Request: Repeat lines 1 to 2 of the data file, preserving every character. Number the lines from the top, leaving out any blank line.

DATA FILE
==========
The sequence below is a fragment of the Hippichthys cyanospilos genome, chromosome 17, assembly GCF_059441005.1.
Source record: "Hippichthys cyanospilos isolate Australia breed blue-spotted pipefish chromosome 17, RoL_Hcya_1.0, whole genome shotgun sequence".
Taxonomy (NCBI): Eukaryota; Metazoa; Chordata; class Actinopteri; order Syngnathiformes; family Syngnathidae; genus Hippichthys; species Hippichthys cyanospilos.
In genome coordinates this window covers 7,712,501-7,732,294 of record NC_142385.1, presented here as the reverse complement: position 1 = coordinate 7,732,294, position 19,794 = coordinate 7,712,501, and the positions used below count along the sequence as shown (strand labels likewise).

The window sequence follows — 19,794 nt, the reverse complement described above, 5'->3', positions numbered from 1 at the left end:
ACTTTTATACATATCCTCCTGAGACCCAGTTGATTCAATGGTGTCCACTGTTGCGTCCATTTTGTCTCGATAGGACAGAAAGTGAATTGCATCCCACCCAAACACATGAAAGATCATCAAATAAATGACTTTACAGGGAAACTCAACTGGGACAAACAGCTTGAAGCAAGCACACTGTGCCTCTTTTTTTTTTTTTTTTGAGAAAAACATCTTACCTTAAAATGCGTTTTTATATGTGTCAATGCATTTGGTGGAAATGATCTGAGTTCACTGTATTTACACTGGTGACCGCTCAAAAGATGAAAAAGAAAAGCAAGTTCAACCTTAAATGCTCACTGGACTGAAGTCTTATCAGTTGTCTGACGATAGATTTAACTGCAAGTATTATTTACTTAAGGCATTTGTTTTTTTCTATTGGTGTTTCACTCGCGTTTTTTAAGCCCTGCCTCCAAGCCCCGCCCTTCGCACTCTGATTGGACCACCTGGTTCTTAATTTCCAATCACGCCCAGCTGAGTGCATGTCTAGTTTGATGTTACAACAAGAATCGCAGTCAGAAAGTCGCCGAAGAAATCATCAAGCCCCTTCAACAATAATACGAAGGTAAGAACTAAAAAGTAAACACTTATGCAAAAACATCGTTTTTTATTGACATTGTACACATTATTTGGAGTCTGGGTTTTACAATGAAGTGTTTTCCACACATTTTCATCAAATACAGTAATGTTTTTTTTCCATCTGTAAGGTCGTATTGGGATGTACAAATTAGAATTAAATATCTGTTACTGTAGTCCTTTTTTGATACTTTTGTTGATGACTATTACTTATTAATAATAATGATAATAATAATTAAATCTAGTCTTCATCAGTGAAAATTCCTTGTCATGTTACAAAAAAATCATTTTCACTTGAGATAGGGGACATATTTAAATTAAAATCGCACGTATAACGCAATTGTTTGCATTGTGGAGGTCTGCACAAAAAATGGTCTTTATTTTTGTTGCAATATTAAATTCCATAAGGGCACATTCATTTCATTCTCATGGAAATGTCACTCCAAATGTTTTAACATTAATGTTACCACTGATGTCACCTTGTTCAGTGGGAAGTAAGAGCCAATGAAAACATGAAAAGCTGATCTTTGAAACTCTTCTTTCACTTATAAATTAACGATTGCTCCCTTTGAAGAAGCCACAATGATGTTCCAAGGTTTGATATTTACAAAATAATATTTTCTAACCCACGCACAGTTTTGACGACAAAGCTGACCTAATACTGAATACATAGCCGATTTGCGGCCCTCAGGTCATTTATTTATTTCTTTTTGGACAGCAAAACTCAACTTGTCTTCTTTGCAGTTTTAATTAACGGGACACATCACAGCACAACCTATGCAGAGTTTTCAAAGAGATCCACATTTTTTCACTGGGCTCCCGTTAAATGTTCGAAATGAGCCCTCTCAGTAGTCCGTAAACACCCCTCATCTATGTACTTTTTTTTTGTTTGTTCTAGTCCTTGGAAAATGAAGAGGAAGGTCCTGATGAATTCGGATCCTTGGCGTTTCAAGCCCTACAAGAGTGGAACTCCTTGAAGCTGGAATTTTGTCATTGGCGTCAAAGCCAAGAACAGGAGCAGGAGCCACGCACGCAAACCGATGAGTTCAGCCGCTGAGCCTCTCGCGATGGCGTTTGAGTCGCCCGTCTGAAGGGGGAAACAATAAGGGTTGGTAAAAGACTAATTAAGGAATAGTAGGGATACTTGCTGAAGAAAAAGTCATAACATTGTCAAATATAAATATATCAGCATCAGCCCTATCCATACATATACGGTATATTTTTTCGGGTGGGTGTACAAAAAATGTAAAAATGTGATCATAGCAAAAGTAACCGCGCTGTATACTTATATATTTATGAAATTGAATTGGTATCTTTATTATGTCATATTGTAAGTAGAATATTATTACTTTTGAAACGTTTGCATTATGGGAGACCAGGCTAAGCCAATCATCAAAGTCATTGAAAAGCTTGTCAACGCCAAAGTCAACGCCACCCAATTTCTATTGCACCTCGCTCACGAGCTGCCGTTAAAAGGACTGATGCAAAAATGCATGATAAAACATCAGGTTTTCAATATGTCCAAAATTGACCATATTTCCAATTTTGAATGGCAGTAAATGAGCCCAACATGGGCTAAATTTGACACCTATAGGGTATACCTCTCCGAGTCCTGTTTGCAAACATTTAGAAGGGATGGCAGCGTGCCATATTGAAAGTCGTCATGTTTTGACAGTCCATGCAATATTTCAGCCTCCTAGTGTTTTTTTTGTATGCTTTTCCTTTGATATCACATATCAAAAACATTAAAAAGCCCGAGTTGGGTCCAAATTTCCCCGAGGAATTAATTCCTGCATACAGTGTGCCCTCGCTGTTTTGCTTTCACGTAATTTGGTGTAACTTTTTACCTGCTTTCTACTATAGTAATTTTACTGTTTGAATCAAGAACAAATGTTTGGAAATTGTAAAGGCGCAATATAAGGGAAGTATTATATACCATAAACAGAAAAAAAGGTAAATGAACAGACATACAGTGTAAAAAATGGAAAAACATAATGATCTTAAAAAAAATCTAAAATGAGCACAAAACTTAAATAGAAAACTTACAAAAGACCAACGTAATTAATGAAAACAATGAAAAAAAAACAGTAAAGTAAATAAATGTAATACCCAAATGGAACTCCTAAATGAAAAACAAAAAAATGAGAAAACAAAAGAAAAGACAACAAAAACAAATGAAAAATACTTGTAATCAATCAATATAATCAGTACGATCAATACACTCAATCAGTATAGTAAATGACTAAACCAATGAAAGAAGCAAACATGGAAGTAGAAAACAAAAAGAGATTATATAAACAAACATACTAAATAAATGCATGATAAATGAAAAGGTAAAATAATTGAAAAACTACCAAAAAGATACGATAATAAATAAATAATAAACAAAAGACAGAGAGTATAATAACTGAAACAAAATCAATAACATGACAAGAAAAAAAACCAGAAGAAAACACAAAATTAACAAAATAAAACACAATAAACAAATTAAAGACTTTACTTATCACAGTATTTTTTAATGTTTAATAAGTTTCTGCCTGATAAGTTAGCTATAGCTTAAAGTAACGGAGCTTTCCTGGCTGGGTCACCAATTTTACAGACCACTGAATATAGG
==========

The sequence below is a fragment of the Hippichthys cyanospilos genome, chromosome 17, assembly GCF_059441005.1.
Source record: "Hippichthys cyanospilos isolate Australia breed blue-spotted pipefish chromosome 17, RoL_Hcya_1.0, whole genome shotgun sequence".